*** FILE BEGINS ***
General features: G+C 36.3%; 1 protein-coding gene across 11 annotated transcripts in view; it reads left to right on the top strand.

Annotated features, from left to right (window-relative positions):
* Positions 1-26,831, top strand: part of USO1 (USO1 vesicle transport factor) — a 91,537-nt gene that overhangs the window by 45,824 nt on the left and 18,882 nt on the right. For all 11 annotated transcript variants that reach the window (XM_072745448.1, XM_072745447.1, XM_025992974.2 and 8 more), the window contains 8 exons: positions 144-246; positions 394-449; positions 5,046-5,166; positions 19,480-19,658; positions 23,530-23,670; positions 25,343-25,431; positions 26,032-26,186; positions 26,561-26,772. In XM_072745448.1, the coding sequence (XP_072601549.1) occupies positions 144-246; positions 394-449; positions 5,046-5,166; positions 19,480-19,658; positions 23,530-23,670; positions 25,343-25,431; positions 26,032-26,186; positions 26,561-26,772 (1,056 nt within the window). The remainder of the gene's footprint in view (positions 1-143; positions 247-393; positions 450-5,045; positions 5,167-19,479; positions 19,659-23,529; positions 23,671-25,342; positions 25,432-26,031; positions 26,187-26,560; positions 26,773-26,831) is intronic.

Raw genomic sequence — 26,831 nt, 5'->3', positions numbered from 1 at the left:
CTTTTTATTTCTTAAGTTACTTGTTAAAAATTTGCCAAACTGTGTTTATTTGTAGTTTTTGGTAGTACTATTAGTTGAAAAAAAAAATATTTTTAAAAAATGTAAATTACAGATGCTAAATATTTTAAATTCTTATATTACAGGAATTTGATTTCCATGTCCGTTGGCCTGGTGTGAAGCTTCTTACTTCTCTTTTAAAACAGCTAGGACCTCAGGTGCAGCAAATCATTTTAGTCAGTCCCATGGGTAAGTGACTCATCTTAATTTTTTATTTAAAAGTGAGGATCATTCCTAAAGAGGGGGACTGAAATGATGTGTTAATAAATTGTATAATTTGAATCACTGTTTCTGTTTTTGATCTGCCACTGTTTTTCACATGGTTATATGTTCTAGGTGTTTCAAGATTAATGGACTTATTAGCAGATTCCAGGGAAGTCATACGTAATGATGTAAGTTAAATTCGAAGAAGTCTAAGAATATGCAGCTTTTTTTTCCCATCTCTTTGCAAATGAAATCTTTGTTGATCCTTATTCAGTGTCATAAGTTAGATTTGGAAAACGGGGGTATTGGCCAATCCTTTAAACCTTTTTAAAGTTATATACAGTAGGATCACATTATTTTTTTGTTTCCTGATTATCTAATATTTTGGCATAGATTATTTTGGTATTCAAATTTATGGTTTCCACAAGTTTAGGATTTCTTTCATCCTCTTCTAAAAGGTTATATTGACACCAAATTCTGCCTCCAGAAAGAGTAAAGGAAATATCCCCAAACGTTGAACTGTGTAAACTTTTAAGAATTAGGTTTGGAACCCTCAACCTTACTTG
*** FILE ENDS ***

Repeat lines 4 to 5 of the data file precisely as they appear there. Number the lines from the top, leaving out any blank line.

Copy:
Raw genomic sequence — 26,831 nt, 5'->3', positions numbered from 1 at the left:
CTTTTTATTTCTTAAGTTACTTGTTAAAAATTTGCCAAACTGTGTTTATTTGTAGTTTTTGGTAGTACTATTAGTTGAAAAAAAAAATATTTTTAAAAAATGTAAATTACAGATGCTAAATATTTTAAATTCTTATATTACAGGAATTTGATTTCCATGTCCGTTGGCCTGGTGTGAAGCTTCTTACTTCTCTTTTAAAACAGCTAGGACCTCAGGTGCAGCAAATCATTTTAGTCAGTCCCATGGGTAAGTGACTCATCTTAATTTTTTATTTAAAAGTGAGGATCATTCCTAAAGAGGGGGACTGAAATGATGTGTTAATAAATTGTATAATTTGAATCACTGTTTCTGTTTTTGATCTGCCACTGTTTTTCACATGGTTATATGTTCTAGGTGTTTCAAGATTAATGGACTTATTAGCAGATTCCAGGGAAGTCATACGTAATGATGTAAGTTAAATTCGAAGAAGTCTAAGAATATGCAGCTTTTTTTTCCCATCTCTTTGCAAATGAAATCTTTGTTGATCCTTATTCAGTGTCATAAGTTAGATTTGGAAAACGGGGGTATTGGCCAATCCTTTAAACCTTTTTAAAGTTATATACAGTAGGATCACATTATTTTTTTGTTTCCTGATTATCTAATATTTTGGCATAGATTATTTTGGTATTCAAATTTATGGTTTCCACAAGTTTAGGATTTCTTTCATCCTCTTCTAAAAGGTTATATTGACACCAAATTCTGCCTCCAGAAAGAGTAAAGGAAATATCCCCAAACGTTGAACTGTGTAAACTTTTAAGAATTAGGTTTGGAACCCTCAACCTTACTTG